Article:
A promise of spring is renewal and rebirth. In climates that experience a long, cold winter, the warmer temperatures and budding flowers represent signs of hope. The saying “April showers bring May flowers” is another phrase that describes the promise of spring. These sentiments also apply to investing. It may be constructive to view “winter” as a market downturn (although in human emotions, this is accompanied by fear and panic, which is usually not elicited by a normal winter). Spring could be the gradual (and as history shows, inevitable) rebound to a bull market.
The S&P 500 index is in striking distance of its all-time high of 2,940, which it reached in late September just before it rolled over into a three-month correction. That fourth-quarter downtrend erased the index’s gains for the entire year of 2018. Then came renewal, in the form of a fresh uptrend that began with only three trading days left in the year. No, the nascent market rally did not correspond precisely with the change in seasons, but the metaphor still applies. The rally that began in late December is part of a much longer bull market that got under way in March 2009. Since then, the S&P 500 has risen 327%. The aging bull may be getting somewhat long in the tooth. It’s certainly due for a major correction at some point, but no one – including prognosticators in the “guru” class – knows when.
Protect Yourself When the Market Changes
There are ways to protect yourself in a market correction so you enjoy the all-but-certain turnaround that eventually sends stocks higher. But the steps to shore up your portfolio are not necessarily what you might think. It’s not easy to sit through a severe downturn and stick to your pre-determined strategy; you may feel an impulse to do something – anything – to stem the bleeding.
For starters, broad asset-class diversification is important. This may be disappointing to hear, as it flies in the face of the “take action” impulse. Diversification into different asset classes can potentially smooth your return. For example, if big American stocks fall, emerging market stocks and short-term bonds may rise. The goal is for the various investments within your portfolio to move in different directions. Too often, Americans hold mostly large-company domestic stocks in their portfolios, with just a smattering of other asset classes. This adds risk specific to one asset class. Contrary to popular belief, investing is an exercise in managing your emotions, not an exercise in logic.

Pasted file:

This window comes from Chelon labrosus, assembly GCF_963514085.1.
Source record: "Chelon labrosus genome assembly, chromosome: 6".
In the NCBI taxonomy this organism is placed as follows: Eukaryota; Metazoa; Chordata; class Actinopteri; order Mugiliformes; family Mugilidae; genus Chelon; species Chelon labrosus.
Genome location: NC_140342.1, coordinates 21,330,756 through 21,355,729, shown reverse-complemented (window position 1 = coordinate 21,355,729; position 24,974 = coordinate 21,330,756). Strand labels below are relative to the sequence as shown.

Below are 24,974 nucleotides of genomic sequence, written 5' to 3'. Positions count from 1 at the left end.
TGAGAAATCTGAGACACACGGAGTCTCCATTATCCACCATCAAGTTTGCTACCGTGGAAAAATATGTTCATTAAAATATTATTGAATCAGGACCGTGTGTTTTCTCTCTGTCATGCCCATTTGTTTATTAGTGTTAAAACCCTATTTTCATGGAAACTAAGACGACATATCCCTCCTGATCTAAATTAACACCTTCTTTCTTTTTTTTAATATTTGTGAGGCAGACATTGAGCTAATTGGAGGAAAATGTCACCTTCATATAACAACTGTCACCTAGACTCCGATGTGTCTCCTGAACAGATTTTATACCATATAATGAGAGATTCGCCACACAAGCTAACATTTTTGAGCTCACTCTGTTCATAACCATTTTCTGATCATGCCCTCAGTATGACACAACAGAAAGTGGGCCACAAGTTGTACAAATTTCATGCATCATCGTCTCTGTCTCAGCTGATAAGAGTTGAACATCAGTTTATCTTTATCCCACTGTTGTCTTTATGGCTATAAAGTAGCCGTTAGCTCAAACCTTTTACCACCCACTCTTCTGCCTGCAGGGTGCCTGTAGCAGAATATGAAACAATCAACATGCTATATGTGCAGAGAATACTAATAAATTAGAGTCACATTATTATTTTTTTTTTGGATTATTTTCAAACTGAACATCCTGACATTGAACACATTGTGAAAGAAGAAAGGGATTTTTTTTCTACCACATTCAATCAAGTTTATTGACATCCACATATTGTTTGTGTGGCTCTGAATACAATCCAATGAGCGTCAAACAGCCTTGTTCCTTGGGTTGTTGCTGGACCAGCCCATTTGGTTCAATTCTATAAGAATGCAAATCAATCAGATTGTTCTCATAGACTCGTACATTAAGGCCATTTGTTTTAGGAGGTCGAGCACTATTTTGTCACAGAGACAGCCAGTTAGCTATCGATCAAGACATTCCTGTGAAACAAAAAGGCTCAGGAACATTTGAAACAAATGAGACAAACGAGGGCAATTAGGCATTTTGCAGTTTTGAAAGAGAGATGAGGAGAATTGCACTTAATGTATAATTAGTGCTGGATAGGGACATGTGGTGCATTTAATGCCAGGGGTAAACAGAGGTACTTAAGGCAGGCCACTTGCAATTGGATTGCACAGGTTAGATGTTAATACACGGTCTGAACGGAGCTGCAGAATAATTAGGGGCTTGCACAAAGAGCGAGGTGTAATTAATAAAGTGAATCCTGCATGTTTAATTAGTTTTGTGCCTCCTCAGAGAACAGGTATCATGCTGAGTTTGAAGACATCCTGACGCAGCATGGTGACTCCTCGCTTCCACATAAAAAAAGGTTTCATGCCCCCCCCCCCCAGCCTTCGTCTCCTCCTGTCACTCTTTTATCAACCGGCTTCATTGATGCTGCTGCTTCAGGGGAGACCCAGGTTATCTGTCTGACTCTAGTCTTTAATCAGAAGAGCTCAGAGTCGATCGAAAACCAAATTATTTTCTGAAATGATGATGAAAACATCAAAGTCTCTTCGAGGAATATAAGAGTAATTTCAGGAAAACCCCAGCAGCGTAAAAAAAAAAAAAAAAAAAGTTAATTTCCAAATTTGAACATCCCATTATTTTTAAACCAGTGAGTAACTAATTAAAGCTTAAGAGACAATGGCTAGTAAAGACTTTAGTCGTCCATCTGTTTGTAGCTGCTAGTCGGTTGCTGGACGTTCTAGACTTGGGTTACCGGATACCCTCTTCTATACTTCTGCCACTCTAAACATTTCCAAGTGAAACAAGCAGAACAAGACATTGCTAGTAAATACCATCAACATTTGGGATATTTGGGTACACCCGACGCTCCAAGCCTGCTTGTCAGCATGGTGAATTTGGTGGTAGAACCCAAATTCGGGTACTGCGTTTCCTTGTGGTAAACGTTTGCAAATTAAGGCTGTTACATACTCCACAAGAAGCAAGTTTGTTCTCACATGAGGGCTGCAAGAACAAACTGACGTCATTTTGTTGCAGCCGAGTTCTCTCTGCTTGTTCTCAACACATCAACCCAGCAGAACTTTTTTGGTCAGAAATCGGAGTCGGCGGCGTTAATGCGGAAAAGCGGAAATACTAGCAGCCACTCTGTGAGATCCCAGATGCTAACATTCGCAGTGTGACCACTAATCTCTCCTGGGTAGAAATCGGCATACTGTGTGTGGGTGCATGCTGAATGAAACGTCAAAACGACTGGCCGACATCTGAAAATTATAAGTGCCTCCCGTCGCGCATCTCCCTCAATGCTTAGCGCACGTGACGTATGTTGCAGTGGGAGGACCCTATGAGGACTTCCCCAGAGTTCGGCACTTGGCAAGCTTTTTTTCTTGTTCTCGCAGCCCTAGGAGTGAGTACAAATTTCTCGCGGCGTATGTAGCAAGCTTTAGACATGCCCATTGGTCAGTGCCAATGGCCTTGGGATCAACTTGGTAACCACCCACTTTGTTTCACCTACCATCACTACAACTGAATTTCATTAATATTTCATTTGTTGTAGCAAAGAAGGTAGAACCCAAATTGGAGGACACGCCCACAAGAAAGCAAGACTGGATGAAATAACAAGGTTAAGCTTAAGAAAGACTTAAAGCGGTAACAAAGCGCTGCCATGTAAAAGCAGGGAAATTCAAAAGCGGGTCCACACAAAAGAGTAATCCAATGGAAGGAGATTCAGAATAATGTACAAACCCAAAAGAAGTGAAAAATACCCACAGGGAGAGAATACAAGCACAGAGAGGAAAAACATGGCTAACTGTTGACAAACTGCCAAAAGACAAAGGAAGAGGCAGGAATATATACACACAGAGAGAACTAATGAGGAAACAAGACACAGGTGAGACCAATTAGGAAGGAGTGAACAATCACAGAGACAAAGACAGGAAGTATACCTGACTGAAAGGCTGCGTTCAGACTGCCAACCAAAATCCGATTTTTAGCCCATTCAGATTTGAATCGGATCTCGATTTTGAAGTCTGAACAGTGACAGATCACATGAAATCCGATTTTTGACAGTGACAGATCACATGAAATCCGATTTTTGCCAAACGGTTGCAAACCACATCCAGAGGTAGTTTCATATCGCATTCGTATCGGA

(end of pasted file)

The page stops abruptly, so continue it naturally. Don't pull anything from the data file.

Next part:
Manage Investments Without Emotion
Because the 2008 market debacle is still fresh in many investors’ minds, any whiff of a downturn may incite panic these days. That’s completely understandable, as there are horror stories of Americans whose retirement savings were nearly wiped out. It’s not popular to express this, but those major portfolio declines could have, in most cases, been mitigated by a sound investment philosophy.
That’s where the metaphor about change in seasons becomes relevant. Even after sharp declines, markets have historically come back – and then some. It’s not easy to sit through a steep market decline, but so far in history, sunnier days have been in the forecast.
The ones who were hurt most in the 2008 meltdown were those who either panicked and sold out their own investments, or had an advisor who panicked on their behalf. Particularly in the case of so-called advisors who panic, there is absolutely no need for that in this era of readily available data showing that selling in a downturn typically locks in losses that are difficult to make up.
The Best Investors Diversify
It’s more understandable than an unadvised do-it-your selfer might hit the “sell” button out of fear, but that also is likely to result in a worse outcome. The concept of selling as a downturn begins, and then getting back into the market when things turn higher, is often cited. However, that’s not as dependable as it sounds. It requires being right that the market is continuing to turn lower when you sell, and being right that the market is back in rally mode when you buy again.
Broad diversification is not nearly as glamorous or exciting as trying to bet on the market’s direction. But if you remain broadly invested at all times, using a diverse group of global assets and rebalancing or re-allocating as needed, you will find that spring does indeed follow the dark winter of a market decline. Just as animals hibernate in winter, markets eventually emerge from the doldrums and reward those who have been patient.